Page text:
CISA cyber incident reporting requirements trip on defense bill finish line

The compromise fiscal year 2022 defense bill does not include cyber incident reporting requirements, setting back a major bipartisan push to have critical infrastructure operators report cyber attacks to the government.

The NDAA released by House and Senate negotiators yesterday leaves out a House-passed provision to establish a Cyber Incident Review Office at the Cybersecurity and Infrastructure Security Agency. The language would have allowed CISA to set a 72-hour cyber incident reporting requirement for companies operating in the 16 U.S. critical infrastructure sectors.

The report on the compromise bill did not provide an explanation for cutting the House provision. But Democrats blamed Senate GOP leaders, including Minority Leader Mitch McConnell (R-K.Y.) for the exclusion. A McConnell aide did not respond to a request for comment.

The language was put forward by cybersecurity leaders on the House Homeland Security Committee, including Chairman Bennie Thompson (D-Miss.), Ranking Member John Katko (R-N.Y.) and Rep. Yvette Clarke (D-N.Y.), chairwoman of the cybersecurity, infrastructure protection and innovation subcommittee.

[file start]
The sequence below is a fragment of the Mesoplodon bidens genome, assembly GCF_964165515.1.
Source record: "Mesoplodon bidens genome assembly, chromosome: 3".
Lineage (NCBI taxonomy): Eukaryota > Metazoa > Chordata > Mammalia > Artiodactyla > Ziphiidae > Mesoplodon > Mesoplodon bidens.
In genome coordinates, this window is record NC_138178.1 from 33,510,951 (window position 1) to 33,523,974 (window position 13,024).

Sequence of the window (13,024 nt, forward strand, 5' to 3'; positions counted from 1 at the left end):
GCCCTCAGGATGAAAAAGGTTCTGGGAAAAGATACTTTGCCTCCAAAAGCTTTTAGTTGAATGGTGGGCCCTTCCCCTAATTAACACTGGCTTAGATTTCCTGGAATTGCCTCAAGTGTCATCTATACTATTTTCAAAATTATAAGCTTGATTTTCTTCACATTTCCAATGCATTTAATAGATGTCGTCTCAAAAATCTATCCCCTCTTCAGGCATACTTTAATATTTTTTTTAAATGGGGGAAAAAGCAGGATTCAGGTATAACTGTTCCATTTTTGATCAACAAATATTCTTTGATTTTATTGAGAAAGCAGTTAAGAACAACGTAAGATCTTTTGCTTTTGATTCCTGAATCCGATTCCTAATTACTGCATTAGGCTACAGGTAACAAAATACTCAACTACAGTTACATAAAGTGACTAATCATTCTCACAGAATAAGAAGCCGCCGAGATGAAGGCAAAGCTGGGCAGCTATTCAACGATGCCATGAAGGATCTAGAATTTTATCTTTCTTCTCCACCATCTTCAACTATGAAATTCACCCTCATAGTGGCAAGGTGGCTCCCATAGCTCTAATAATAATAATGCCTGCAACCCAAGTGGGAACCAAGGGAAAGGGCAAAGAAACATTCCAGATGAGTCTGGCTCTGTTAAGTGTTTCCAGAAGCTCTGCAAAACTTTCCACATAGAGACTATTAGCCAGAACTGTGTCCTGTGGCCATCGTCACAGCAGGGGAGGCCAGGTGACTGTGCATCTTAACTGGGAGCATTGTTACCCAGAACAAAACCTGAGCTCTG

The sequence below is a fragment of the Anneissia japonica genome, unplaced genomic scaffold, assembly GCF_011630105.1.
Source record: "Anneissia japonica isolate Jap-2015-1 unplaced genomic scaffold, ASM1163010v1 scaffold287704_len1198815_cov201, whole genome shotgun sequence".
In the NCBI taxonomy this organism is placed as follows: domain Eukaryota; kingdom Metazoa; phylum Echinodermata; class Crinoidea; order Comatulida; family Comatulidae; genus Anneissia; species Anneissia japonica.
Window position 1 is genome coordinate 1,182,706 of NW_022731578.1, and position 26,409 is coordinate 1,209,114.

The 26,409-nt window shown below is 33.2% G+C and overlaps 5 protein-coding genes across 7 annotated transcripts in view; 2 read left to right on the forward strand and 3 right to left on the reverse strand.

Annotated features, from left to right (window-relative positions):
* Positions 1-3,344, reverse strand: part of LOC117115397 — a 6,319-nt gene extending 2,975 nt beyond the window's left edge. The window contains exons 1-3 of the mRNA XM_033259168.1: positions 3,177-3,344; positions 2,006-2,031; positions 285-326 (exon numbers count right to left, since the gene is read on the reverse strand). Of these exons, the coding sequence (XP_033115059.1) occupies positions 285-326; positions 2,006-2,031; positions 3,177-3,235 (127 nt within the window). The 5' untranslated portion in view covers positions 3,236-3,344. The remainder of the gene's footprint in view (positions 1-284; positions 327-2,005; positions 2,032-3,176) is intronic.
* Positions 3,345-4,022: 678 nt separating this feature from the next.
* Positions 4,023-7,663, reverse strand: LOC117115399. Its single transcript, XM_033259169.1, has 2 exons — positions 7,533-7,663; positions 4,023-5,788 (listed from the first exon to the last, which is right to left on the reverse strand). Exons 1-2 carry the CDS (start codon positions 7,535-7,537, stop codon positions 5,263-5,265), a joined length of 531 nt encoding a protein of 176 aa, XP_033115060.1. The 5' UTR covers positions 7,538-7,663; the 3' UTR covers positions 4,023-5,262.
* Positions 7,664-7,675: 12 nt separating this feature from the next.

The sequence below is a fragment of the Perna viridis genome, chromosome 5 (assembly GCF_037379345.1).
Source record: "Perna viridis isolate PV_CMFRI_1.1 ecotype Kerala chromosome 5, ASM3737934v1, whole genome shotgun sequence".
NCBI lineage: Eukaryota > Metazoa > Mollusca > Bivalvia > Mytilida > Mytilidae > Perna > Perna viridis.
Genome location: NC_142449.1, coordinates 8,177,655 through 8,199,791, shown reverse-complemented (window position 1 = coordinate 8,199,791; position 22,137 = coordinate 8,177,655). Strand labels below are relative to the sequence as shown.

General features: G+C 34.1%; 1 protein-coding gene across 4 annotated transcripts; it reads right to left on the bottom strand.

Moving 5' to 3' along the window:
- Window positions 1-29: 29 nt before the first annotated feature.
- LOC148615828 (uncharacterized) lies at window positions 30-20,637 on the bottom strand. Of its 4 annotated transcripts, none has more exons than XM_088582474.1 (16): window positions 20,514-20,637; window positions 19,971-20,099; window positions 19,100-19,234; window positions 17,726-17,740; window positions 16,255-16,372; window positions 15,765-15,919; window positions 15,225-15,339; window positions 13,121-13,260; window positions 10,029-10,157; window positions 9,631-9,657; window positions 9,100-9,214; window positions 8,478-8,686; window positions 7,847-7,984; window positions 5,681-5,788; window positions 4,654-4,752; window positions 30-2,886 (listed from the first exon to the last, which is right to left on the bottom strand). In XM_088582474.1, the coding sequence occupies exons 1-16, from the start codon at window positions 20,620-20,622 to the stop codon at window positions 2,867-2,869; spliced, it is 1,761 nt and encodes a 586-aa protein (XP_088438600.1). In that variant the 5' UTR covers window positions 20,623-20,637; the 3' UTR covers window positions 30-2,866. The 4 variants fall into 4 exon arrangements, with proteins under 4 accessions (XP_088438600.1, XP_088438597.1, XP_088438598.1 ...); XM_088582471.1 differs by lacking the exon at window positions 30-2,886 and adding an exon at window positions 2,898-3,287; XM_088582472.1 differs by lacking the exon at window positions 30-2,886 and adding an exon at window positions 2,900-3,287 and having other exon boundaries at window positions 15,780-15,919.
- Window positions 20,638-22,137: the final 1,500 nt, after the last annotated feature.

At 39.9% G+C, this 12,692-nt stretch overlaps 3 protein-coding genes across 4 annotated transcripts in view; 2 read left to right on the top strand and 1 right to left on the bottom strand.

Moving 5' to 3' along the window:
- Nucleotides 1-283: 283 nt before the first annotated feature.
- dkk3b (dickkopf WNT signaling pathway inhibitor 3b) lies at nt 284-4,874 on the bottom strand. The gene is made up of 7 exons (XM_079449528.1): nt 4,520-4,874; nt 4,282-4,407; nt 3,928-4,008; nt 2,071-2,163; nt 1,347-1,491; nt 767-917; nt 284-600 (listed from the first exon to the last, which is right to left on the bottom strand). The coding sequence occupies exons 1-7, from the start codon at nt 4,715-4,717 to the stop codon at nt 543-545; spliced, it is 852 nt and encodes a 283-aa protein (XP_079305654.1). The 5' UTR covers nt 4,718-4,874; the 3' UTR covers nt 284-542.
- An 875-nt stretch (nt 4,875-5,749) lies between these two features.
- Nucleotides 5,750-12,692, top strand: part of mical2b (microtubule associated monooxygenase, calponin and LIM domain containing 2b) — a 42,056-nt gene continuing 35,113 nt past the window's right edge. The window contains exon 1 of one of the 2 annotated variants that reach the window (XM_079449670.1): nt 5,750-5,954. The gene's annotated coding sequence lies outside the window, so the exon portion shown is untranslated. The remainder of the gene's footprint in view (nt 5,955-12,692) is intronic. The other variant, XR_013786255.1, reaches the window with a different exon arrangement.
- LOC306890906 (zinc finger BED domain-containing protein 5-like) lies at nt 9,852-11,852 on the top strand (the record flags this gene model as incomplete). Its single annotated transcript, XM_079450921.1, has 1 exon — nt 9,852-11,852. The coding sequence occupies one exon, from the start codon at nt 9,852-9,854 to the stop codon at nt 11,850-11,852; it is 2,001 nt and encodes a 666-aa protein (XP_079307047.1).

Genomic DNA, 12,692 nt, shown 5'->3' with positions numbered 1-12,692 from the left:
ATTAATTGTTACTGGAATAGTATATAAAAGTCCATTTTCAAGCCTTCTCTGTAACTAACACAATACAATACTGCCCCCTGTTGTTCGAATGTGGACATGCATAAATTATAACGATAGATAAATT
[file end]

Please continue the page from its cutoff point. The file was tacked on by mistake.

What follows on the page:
In a statement, Thompson and Clarke blamed the language’s absence on “dysfunction and disagreement stemming from Senate Republican leadership that was not resolved until mid-morning today — well past the NDAA deadline.”

“This result is beyond disappointing and undermines national security,” they said. “We had hoped to mark the one-year anniversary of the discovery of the SolarWinds supply chain attack by sending cyber incident reporting legislation to the President’s desk. Instead, Senate Republican leaders delayed things so significantly that the window closed on getting cyber incident reporting included in the NDAA.”